It deserves the utmost respect as the chancellor and the traffic light coalition are struggling to put together the best possible third relief package for the good of the country. And ultimately it doesn’t matter whether, as was the case with Package II, it violates its own principle that there should be no night meetings.
The pressure is enormous, approval is dwindling and the crisis is complex – under these circumstances it is an important signal that a powerful package has been successful; that trust in the coalition is intact. Almost nothing got out in advance, everyone, especially the FDP and its chairman and finance minister, Christian Lindner, have moved. Is it enough?
65 billion, many adjustments are being made. But perhaps the most important measure has only been announced for the time being. Only when a system has been found, for example to skim off the sometimes absurd profits that operators of coal-fired power plants, solar and wind energy plants make in the electricity sector as a result of high gas prices, should an electricity price brake be financed with it. A basic consumption would be significantly cheaper. And: For all citizens with gas heating there is no prospect of such a price brake – only a commission is used for this purpose. There are also other one-time payments and relief, but much is still vague, many are classic compromises, such as the future 49 to 69 euro ticket.
Countries like Spain and Portugal have long since introduced energy price brakes – and skim off the chance profits, something that touches the sense of justice of many citizens who are currently despairing of the price increases. It is good that Chancellor Olaf Scholz uses the appearance in the Chancellery to send some clear messages.
Yes, the country is facing a difficult time. But the coalition could only give the package a short breath.
Scholz’s political style is increasingly reaching its limits, he rarely manages to build emotional bridges to the citizens. And he made a promise that could hardly be kept: The sentence “You’ll never walk alone” was chosen by him more or less at random and didn’t follow any major strategy – just like the traffic light has to improvise on the fly almost every day.
Now he has to somehow fulfill this promise, which for some citizens looks like a guarantee of savings in the financial crisis. But the state cannot compensate for everything, even if the SPD has for years seen its main task as paving new problems with new benefits like a first-aid team.
Instead, the chancellor should adjust the citizens to the new reality more clearly than before: after many good years, there will be more bad years with losses in prosperity.
But together we can get through this. It must be prevented that the scissors in the country widen even further and that there is a wave of anger. But that is only possible with clear announcements. Why doesn’t Scholz say in no uncertain terms: We are in the middle of an economic and energy war with Russia because of Putin’s crimes. There will be a lack of gas in the winter when nothing comes through Nord Stream 1.
The gas storage facilities, which are already 85 percent full, will certainly not get the country through the winter. The extent of the distortions depends on one factor that no coalition in the world can influence: the weather.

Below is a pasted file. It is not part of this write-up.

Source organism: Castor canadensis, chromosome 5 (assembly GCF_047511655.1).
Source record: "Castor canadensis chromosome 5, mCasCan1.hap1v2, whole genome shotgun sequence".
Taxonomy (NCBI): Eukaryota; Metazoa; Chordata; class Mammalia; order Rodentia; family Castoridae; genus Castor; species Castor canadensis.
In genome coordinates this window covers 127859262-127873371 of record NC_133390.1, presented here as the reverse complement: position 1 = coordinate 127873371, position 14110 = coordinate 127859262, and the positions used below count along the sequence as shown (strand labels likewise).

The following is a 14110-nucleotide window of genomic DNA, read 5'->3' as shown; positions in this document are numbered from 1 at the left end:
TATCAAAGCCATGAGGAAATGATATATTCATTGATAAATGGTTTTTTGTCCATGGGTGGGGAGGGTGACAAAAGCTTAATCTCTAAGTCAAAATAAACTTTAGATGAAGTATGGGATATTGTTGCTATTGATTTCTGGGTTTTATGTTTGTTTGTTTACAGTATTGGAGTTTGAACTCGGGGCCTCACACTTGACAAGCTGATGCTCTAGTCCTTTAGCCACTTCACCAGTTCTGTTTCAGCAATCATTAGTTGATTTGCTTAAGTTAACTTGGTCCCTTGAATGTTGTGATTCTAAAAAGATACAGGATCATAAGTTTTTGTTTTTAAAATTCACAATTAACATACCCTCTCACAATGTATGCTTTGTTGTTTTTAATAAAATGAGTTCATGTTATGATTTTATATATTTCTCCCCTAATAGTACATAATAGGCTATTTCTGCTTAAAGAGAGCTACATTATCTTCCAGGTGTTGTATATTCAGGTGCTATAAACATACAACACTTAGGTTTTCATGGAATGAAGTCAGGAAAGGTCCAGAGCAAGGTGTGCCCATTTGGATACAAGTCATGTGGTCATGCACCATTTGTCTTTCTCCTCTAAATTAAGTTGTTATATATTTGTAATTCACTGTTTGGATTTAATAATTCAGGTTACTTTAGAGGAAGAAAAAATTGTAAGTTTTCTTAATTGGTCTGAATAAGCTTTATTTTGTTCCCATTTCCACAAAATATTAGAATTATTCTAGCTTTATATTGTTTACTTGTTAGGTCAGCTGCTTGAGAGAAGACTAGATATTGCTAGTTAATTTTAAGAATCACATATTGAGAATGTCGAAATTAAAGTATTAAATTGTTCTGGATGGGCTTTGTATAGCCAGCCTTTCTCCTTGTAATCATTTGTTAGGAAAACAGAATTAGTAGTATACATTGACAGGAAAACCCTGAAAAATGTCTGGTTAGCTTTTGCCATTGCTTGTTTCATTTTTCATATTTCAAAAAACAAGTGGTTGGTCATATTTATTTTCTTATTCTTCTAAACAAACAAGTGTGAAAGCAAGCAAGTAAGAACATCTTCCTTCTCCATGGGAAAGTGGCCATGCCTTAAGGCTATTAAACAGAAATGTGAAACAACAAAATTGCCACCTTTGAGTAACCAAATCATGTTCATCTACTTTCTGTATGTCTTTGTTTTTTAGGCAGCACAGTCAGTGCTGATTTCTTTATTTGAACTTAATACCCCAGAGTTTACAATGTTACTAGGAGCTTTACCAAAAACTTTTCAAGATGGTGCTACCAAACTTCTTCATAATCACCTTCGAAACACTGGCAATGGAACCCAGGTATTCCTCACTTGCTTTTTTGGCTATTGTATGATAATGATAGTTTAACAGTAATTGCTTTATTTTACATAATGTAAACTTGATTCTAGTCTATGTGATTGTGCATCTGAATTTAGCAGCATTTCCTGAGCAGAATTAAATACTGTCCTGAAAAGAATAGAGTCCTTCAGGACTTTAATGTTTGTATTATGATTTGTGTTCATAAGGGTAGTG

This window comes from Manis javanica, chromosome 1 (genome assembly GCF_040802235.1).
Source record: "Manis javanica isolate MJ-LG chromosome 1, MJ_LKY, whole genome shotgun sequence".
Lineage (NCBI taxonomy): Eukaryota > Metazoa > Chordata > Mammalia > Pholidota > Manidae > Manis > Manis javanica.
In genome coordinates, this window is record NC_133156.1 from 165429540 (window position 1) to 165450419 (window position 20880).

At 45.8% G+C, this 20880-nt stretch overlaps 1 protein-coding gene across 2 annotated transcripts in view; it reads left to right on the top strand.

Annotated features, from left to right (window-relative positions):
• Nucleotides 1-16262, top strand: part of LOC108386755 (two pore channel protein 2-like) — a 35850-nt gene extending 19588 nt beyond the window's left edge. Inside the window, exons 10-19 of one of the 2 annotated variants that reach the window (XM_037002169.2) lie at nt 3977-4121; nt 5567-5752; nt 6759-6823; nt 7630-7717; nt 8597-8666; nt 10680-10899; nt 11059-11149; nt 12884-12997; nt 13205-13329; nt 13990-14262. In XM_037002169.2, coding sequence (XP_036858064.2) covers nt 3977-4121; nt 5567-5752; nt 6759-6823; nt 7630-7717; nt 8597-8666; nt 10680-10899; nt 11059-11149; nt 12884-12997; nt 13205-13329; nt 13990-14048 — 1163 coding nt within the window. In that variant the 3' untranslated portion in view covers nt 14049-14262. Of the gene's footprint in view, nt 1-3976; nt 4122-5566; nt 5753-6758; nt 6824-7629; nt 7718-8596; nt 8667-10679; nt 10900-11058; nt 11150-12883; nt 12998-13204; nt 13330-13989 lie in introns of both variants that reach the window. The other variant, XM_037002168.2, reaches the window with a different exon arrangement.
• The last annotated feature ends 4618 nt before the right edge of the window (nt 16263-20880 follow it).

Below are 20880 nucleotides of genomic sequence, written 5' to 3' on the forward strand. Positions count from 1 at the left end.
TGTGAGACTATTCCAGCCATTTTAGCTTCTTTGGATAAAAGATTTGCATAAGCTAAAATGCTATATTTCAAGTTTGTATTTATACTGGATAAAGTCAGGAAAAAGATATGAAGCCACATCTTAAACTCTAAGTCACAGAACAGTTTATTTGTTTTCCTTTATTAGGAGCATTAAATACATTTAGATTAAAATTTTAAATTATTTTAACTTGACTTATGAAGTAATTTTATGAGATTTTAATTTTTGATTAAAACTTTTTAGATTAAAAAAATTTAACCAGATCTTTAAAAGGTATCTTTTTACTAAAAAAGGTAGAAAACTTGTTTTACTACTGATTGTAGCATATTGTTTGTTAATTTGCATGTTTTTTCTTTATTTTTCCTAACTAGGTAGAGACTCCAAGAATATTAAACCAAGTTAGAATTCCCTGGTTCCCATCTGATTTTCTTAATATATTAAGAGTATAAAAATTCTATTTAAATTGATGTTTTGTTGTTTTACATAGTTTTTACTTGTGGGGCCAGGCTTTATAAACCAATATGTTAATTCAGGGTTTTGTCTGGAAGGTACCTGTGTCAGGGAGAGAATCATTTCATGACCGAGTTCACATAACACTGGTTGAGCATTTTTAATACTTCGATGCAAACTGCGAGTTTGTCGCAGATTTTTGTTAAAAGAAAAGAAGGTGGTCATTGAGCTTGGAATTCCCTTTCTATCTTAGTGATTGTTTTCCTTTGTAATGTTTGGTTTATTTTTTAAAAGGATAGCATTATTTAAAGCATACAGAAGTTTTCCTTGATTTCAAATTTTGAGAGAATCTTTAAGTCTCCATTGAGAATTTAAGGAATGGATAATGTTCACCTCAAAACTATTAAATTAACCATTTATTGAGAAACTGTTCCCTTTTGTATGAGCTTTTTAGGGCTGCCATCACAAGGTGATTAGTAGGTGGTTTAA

It was a mistake that the EU countries did not act together and buy gas, as they did with the corona vaccines, for example through contracts with Qatar, which could also have influenced the prices to their own advantage. A wave of bankruptcies is imminent and many people could lose their jobs. You only have to hear the alarm calls from bakeries, not to mention the glass, chemical and steel industries.
The steel group ArcelorMittal has already stopped production in Bremen and Hamburg. Vladimir Putin’s perfidious plan also aims to destroy the backbone of the German economy, the industry.
This crisis, which was instigated solely by Putin – it’s good that Scholz clearly emphasizes it – is so big that you won’t be able to counteract it with more and more new packages. There is now no need to insist on one’s own dogmas (the Greens should give the green light for an extension of the nuclear lifetime), but rather a pragmatic crisis policy, real leadership, not just announced leadership.
This is aimed at the Chancellor and the traffic light parties, but also brings the opposition into play. There is a state election in Lower Saxony on October 9th, but isn’t the situation too serious for the Union to continue its tough course against the traffic lights? Wouldn’t it be time for Friedrich Merz to tell the traffic light – for a while – we’ll help you, let’s think about what to do next – and together we’ll continue to support Ukraine, don’t lift the sanctions against Russia Question. It is the Union that, under Angela Merkel, has expanded this fatal gas dependency on Russia, in cooperation with the SPD. So she has a special responsibility.
One only has to look to the Czech Republic this weekend, where tens of thousands demonstrated against high energy prices, the negative scenario: Under the pressure of the protests in the winter, governments may fall or they may choose to lift sanctions against Russia; the common EU position is at stake, Putin wants exactly that, divide the West, his trolls are also doing successful work in Germany. The relief package III is an important step, but now everything has to be implemented first, above all in a technically correct manner. And the even greater art will be to hold the country and Europe together in winter.